Maintenance failures sparked disruption at Heathrow detention center, FoI reveals Immigration and asylum

As the Guardian has learned, a catalog of maintenance failures spanning more than a decade caused power outages that sparked riots at Europe’s largest immigrant detention center last year.

Riots in Harmondsworth, a 676-bed facility near Heathrow, led to elite prison squads and the Metropolitan Police being called to the site to quell the protest. As a result of the power outage, the center had to close for several weeks and detainees were transferred to other detention centers and prisons across the UK.

The Freedom of Information Responses obtained by the charity Medical Justice and provided to the Guardian reveal the damning results of an internal investigation into what went wrong and concluded that “lack of routine preventive maintenance” caused “multiple power outages”.

When asked about the failures identified in internal reports, Home Office sources said they were unable to comment on details as a full review was underway. However, a Home Office spokesman condemned the large number of small boat surges during the incident.

Prisoners affected by power outages on the first weekend of November last year described appalling conditions with no light, no heat or running water, making it impossible to use toilets and some not having access to their medications.

The protest was attended by prisoners from one wing who reportedly refused to be confined to their cells due to the poor conditions caused by the power outages.

The results of an internal Home Office investigation into what went wrong reveal:

  • No evidence of air circuit breakers maintenance since installation and one has tripped multiple times since June 2022

  • Some devices are still at risk of failure because they are obsolete and no longer manufactured

  • Strategy to change some devices that are not working since 2008/9

  • Excessive accumulation of heat in the electrical switchboard room

One report in September 2022 found a “disappointing approach” to maintenance at the center and warned that unless repair work was carried out “as soon as possible” the facility would “remain at risk”.

A second report, marked private and confidential, dated November 2022, called for the “urgent removal of deficiencies in the maintenance system.”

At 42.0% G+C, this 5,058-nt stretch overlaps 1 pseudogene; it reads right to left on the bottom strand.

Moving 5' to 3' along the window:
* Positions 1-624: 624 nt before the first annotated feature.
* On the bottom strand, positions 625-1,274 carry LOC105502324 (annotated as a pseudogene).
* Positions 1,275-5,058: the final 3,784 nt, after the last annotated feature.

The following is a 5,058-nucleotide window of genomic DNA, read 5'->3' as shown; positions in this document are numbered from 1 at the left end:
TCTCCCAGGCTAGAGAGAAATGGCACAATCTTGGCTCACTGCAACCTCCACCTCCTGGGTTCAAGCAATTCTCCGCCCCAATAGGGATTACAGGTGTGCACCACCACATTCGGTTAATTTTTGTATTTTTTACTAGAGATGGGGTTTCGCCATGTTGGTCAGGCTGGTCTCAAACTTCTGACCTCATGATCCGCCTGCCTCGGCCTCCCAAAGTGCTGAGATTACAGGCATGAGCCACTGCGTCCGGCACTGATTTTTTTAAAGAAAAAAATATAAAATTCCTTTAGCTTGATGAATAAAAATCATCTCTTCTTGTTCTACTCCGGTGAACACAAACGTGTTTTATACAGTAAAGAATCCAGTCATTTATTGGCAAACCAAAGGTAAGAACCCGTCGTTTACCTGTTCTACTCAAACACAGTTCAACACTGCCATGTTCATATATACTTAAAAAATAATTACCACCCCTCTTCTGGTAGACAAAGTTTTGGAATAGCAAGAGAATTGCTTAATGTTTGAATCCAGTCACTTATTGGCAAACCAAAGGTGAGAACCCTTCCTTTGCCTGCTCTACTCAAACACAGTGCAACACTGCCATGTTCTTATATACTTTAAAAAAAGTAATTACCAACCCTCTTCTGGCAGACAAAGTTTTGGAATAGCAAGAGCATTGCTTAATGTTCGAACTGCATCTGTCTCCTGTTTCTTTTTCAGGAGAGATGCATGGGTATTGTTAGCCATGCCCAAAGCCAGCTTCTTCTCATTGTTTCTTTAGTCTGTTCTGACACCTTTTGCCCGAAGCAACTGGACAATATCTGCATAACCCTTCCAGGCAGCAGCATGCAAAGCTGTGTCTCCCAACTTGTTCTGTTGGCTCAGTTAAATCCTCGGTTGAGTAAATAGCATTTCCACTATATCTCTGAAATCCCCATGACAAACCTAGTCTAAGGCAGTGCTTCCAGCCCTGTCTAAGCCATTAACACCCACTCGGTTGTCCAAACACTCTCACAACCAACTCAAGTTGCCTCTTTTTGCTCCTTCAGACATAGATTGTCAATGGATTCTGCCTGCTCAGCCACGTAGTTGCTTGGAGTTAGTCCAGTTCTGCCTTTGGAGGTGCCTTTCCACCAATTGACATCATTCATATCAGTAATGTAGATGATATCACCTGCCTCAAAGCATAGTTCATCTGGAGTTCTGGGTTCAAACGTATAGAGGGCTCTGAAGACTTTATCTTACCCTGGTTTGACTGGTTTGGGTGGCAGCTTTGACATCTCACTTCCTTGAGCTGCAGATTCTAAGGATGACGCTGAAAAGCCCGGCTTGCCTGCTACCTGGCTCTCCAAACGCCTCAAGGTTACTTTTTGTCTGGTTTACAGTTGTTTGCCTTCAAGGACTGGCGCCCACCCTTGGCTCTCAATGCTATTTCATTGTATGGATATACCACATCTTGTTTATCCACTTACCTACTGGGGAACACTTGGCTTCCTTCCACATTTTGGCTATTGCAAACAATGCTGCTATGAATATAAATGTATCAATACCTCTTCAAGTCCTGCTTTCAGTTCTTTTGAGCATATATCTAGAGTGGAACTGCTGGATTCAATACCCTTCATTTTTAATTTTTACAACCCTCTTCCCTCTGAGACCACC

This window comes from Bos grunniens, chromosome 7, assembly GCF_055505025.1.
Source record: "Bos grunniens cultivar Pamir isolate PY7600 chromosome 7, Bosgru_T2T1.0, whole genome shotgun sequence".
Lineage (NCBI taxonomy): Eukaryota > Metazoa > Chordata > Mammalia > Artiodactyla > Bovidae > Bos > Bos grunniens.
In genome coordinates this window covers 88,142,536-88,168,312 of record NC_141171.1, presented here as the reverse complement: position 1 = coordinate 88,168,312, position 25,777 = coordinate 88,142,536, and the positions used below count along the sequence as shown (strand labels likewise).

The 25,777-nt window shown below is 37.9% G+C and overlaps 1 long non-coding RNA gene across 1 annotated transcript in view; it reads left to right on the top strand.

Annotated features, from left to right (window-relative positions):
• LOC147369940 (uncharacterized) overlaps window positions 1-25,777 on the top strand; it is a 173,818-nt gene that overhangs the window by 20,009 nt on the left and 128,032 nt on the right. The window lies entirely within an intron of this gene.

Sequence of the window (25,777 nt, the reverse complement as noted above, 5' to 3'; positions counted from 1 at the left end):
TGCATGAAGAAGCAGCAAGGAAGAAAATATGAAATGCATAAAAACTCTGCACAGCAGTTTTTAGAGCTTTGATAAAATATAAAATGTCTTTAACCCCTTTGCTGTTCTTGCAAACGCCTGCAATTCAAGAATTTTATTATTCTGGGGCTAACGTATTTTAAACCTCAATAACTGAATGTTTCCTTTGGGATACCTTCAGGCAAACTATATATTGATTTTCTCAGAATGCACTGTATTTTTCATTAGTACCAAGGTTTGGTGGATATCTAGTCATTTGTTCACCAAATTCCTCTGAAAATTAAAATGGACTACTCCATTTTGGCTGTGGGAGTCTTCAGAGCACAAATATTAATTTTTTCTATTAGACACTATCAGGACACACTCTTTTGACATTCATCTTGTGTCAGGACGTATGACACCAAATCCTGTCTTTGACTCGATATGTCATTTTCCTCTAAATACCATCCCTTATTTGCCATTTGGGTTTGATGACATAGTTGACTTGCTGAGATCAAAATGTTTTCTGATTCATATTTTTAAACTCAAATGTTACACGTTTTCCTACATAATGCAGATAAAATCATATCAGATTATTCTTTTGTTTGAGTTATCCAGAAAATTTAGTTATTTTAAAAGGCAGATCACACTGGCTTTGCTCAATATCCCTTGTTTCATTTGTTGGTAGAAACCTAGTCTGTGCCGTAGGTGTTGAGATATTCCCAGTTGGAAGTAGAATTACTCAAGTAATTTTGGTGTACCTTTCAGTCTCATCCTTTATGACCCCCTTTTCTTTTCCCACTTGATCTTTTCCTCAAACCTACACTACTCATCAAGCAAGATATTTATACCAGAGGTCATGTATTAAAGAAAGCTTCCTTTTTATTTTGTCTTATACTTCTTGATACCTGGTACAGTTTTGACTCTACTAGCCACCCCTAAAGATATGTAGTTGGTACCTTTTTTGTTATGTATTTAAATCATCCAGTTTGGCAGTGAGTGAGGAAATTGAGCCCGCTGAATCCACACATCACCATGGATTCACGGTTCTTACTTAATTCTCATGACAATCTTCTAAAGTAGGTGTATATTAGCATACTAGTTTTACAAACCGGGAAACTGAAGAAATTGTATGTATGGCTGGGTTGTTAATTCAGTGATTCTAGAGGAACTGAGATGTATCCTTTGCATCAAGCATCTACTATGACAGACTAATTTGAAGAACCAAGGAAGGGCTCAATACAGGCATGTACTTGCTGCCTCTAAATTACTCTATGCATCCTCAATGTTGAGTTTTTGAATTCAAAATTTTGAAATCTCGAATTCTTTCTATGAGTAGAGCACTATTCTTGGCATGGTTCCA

During the power outages and riots, some detainees spoke to the Guardian by phone.

skip previous newsletter promotion

One said: “We continue to live in Harmondsworth in conditions that are not humane. People are running out of credit on their phones and unable to contact their families. We haven’t left the cell for three days. They come to our cells to bring us food and leave it on the floor as if we were dogs.”

Another said: “Mobile alarm bells don’t work so if someone dies outside their cell door no one will know. The system failed us. I feel more like a hostage than a prisoner.”

Emma Ginn, director of Medical Justice, said: “Our clients, including torture victims, have reported being locked in their cells without lighting or heating. Some have told us that they do not have access to their medicines, which could worsen their serious condition and threaten to deteriorate permanently. These inhumane conditions were avoidable and smacked of putting profit before safety.”

The Home Office said: “In the fall, we had an unprecedented number of people arriving by small boats, putting enormous pressure on our entire accommodation system. After a power outage in Harmondsworth on November 4, we saw an unacceptable level of violence and disorder. Home Office staff, contractors and officers from HMPPS and the Metropolitan Police worked tirelessly and professionally throughout the night to bring the situation under control and ensure the safe evacuation of all those present.”

Leave a Reply

Your email address will not be published. Required fields are marked *